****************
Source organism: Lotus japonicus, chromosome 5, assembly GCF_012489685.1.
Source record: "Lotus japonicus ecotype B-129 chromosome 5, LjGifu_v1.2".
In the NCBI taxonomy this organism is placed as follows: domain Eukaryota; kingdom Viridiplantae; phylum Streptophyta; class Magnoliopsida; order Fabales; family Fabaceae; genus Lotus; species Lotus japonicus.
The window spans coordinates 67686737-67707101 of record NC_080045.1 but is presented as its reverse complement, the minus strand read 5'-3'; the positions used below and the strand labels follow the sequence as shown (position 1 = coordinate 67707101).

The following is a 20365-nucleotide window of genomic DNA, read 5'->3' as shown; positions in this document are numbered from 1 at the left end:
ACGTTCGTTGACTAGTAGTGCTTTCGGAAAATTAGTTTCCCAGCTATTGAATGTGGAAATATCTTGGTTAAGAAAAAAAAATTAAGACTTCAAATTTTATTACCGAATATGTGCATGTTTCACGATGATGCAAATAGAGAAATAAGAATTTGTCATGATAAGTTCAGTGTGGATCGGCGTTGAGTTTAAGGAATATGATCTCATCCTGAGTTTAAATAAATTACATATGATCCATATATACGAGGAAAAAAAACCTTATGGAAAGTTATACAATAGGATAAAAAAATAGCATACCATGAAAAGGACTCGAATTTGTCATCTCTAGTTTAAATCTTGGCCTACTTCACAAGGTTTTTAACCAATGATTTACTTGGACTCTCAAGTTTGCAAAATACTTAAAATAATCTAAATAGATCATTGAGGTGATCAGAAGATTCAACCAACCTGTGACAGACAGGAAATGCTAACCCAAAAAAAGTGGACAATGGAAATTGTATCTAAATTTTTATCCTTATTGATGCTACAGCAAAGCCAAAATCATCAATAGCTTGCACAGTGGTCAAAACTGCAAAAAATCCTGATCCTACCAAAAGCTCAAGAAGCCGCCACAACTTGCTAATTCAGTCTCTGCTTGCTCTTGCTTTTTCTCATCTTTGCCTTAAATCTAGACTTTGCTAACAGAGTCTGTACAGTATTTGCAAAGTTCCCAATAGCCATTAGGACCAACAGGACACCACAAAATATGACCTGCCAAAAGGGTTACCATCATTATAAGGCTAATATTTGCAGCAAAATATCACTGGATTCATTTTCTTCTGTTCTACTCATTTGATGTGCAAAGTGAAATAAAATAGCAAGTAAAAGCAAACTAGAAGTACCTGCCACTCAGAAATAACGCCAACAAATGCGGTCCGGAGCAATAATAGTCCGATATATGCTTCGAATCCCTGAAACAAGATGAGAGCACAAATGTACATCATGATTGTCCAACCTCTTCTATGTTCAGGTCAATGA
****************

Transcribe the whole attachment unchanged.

Source organism: Lotus japonicus, chromosome 5, assembly GCF_012489685.1.
Source record: "Lotus japonicus ecotype B-129 chromosome 5, LjGifu_v1.2".
In the NCBI taxonomy this organism is placed as follows: domain Eukaryota; kingdom Viridiplantae; phylum Streptophyta; class Magnoliopsida; order Fabales; family Fabaceae; genus Lotus; species Lotus japonicus.
The window spans coordinates 67686737-67707101 of record NC_080045.1 but is presented as its reverse complement, the minus strand read 5'-3'; the positions used below and the strand labels follow the sequence as shown (position 1 = coordinate 67707101).

The following is a 20365-nucleotide window of genomic DNA, read 5'->3' as shown; positions in this document are numbered from 1 at the left end:
ACGTTCGTTGACTAGTAGTGCTTTCGGAAAATTAGTTTCCCAGCTATTGAATGTGGAAATATCTTGGTTAAGAAAAAAAAATTAAGACTTCAAATTTTATTACCGAATATGTGCATGTTTCACGATGATGCAAATAGAGAAATAAGAATTTGTCATGATAAGTTCAGTGTGGATCGGCGTTGAGTTTAAGGAATATGATCTCATCCTGAGTTTAAATAAATTACATATGATCCATATATACGAGGAAAAAAAACCTTATGGAAAGTTATACAATAGGATAAAAAAATAGCATACCATGAAAAGGACTCGAATTTGTCATCTCTAGTTTAAATCTTGGCCTACTTCACAAGGTTTTTAACCAATGATTTACTTGGACTCTCAAGTTTGCAAAATACTTAAAATAATCTAAATAGATCATTGAGGTGATCAGAAGATTCAACCAACCTGTGACAGACAGGAAATGCTAACCCAAAAAAAGTGGACAATGGAAATTGTATCTAAATTTTTATCCTTATTGATGCTACAGCAAAGCCAAAATCATCAATAGCTTGCACAGTGGTCAAAACTGCAAAAAATCCTGATCCTACCAAAAGCTCAAGAAGCCGCCACAACTTGCTAATTCAGTCTCTGCTTGCTCTTGCTTTTTCTCATCTTTGCCTTAAATCTAGACTTTGCTAACAGAGTCTGTACAGTATTTGCAAAGTTCCCAATAGCCATTAGGACCAACAGGACACCACAAAATATGACCTGCCAAAAGGGTTACCATCATTATAAGGCTAATATTTGCAGCAAAATATCACTGGATTCATTTTCTTCTGTTCTACTCATTTGATGTGCAAAGTGAAATAAAATAGCAAGTAAAAGCAAACTAGAAGTACCTGCCACTCAGAAATAACGCCAACAAATGCGGTCCGGAGCAATAATAGTCCGATATATGCTTCGAATCCCTGAAACAAGATGAGAGCACAAATGTACATCATGATTGTCCAACCTCTTCTATGTTCAGGTCAATGA